The trouble with such conspiracies, as competent historians all know, is that some conspirators just can't keep their mouths shut.  The moreso since some of those you list became apostates, and certainly would have wanted revenge by blowing the lid on the plot.  Not only do you favor an imaginary plot, but you ignore all the witnesses to the translation process.

6 hours ago, Honorentheos said:

As to this idea that the Book of Mormon needs to be reframed as a work of EModE, I suppose when it gets picked up by a journal otherwise disinterested in Mormonism with the brilliant discovery that it is a hidden gem from across time, then we will see. But again, a book that mixed phrasing and word choice as the BoM does can't be described a systemically demonstrating EModE. It's far, far more probable to be borrowed archaism as is clear when we see Smith and Cowdery using these phrases outside the BoM in contexts where they are attempting to speak with a spiritually authoritative voice.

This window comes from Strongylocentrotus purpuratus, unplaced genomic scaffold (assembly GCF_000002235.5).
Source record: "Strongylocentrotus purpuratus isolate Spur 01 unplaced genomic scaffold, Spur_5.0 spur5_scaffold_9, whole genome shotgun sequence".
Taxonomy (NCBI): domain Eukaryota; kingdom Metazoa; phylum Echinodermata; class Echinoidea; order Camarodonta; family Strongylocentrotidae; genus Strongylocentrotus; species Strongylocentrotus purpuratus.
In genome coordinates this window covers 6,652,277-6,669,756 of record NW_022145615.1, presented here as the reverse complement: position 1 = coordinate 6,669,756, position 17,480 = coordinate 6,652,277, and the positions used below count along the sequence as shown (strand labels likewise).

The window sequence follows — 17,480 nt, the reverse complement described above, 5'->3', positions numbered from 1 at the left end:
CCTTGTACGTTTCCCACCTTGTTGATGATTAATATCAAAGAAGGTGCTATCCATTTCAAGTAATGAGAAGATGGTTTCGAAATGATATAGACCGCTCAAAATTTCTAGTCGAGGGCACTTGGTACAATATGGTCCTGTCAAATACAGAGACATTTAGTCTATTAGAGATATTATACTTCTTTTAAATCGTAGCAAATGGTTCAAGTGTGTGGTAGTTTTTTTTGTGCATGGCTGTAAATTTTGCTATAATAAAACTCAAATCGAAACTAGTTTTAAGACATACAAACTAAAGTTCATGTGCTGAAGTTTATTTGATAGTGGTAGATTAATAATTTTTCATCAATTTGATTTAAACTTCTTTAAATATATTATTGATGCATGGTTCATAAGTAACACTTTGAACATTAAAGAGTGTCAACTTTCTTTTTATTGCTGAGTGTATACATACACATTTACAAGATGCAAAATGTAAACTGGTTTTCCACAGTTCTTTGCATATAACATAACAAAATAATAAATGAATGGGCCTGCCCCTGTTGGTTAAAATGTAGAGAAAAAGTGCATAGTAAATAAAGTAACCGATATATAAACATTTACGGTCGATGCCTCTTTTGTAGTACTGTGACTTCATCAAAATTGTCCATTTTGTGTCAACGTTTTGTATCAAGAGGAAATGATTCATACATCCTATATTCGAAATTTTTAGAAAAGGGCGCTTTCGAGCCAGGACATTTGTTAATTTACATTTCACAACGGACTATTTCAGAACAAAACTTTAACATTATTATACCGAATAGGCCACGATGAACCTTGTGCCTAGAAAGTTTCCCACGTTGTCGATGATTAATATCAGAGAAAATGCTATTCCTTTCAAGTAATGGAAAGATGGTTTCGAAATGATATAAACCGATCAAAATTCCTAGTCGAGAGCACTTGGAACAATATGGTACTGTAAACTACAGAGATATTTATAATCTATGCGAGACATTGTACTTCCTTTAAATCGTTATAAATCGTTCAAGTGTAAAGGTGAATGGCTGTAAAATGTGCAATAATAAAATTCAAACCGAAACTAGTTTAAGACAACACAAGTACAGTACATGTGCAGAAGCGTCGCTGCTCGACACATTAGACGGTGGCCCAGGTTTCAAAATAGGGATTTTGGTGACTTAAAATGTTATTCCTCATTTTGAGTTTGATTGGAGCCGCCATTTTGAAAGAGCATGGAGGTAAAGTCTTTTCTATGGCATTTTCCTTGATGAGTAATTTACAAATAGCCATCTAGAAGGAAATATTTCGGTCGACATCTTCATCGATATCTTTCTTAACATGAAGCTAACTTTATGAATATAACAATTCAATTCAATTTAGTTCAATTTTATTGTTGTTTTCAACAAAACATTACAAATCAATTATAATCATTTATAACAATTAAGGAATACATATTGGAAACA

However, we are not just talking about one mode of inquiry.  EModE is merely one aspect of study of the BofM.  The details in the text can also be analyzed for their archeological and linguistic value.  You ignore that as well.

6 hours ago, Honorentheos said:

So do you similarly refuse to acknowledge Asian, Europeans or Near Middle Eastern peoples due to their originating from an African out-migration as are all species of the genus Homo?

If you were a serious anthropologist, you would already know the answer to that question, which you bring in from out in left field.  Sounds very bigoted and prejudiced to me.